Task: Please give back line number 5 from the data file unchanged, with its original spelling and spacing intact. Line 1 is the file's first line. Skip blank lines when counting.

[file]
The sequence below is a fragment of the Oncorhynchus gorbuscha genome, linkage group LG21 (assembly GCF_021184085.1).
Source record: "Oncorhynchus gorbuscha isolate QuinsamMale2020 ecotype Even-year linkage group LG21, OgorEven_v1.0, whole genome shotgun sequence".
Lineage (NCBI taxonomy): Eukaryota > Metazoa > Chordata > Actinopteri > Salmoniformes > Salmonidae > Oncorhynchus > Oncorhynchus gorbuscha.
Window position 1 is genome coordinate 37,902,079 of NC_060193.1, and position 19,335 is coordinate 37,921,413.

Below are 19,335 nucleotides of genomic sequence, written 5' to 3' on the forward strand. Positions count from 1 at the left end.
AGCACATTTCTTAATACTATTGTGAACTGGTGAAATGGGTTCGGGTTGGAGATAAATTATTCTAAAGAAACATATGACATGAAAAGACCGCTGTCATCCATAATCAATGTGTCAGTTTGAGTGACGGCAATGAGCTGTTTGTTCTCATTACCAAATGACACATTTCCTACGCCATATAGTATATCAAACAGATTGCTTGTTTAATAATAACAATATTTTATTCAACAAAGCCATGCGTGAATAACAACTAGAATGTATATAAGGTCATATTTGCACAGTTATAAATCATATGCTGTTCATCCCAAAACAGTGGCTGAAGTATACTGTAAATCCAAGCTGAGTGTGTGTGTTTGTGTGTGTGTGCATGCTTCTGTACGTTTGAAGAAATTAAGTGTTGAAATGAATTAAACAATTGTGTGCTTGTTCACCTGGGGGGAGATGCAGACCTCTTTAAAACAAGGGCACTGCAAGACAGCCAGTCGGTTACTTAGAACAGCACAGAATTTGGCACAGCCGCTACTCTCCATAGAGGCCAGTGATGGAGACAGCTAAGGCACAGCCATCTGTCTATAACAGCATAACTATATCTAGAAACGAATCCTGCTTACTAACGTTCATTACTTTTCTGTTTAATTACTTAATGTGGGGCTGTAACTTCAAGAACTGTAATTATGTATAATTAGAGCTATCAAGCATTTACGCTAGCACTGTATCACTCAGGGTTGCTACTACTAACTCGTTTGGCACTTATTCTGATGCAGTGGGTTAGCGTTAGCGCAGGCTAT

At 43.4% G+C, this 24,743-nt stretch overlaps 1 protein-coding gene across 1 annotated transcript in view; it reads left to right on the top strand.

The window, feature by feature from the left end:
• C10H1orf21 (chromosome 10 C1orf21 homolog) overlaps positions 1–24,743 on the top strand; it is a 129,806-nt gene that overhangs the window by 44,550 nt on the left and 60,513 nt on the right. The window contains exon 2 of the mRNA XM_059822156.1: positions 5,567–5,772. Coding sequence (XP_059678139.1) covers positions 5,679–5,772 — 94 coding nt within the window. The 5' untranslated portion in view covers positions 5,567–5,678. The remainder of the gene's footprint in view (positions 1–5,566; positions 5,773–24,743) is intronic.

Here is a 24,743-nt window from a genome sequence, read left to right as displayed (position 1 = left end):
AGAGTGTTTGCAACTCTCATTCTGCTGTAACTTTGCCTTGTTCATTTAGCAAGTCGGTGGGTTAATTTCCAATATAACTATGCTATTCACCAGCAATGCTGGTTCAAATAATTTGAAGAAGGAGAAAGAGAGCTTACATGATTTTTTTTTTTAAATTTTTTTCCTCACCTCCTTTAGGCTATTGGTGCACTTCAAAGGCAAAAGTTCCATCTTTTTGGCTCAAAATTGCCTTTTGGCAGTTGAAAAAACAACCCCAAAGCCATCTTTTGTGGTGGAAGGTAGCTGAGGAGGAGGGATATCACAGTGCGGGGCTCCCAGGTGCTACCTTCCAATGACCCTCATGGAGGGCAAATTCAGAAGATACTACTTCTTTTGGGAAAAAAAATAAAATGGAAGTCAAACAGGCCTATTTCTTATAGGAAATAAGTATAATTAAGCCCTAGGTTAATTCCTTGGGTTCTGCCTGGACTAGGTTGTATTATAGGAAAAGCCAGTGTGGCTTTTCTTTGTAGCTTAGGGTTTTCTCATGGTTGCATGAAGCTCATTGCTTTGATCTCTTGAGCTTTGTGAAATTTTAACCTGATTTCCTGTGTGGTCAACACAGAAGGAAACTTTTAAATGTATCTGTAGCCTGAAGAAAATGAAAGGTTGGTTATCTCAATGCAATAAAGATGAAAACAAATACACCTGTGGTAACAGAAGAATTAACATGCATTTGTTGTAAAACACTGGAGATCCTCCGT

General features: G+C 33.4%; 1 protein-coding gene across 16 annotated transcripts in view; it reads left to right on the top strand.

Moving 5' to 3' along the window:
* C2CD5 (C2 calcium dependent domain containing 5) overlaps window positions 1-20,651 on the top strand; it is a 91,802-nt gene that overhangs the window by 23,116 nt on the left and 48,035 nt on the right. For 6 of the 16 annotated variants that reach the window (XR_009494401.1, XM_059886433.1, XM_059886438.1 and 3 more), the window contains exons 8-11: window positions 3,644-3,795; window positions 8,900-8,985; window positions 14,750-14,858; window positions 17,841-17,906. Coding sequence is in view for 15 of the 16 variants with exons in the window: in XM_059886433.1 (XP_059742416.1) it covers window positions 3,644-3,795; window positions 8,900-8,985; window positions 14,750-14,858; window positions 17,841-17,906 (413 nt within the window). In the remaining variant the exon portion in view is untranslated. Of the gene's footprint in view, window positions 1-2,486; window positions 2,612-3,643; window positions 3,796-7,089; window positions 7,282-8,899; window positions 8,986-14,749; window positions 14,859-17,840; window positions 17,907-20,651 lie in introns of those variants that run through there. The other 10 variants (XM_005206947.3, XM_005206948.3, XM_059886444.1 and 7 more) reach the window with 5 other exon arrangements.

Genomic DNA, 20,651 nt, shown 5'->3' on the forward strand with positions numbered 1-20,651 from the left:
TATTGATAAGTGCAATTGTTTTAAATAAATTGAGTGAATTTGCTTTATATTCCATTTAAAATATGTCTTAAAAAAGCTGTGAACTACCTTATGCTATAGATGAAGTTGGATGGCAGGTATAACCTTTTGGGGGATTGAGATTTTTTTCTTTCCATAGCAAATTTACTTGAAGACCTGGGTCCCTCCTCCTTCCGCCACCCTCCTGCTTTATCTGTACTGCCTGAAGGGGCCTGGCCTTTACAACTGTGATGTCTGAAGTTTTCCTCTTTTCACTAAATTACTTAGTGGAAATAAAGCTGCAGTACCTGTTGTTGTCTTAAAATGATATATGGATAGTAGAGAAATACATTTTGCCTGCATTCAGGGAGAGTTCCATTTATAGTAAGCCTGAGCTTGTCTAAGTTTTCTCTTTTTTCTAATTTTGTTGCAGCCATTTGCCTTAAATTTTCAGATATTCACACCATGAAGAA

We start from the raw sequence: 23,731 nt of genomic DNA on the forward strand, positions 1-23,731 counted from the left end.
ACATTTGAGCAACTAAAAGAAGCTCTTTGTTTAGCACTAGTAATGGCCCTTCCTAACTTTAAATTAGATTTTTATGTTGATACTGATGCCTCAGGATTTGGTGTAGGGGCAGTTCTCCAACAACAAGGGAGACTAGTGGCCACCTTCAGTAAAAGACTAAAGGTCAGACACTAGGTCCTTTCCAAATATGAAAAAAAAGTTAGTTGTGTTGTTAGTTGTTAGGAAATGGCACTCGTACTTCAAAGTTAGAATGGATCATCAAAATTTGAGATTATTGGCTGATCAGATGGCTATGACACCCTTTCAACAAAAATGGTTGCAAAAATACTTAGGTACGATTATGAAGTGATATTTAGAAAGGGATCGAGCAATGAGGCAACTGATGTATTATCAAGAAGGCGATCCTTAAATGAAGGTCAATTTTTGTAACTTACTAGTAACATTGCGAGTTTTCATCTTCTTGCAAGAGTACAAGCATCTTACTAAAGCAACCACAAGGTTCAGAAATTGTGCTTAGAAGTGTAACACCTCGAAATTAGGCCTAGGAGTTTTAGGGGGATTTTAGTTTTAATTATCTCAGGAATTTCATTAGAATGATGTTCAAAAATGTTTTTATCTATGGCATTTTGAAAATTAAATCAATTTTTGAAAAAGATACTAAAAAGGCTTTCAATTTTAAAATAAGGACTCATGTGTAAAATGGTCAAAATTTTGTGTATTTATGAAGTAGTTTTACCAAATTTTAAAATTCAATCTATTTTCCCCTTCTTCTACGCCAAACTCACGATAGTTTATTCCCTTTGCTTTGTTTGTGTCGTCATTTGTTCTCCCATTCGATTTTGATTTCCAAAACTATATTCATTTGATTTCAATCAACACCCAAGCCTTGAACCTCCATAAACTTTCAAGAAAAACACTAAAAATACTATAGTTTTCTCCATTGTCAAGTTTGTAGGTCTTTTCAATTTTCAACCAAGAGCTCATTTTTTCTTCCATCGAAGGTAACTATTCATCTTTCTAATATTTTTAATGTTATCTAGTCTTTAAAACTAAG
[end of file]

Below are 19,335 nucleotides of genomic sequence, written 5' to 3' on the forward strand. Positions count from 1 at the left end.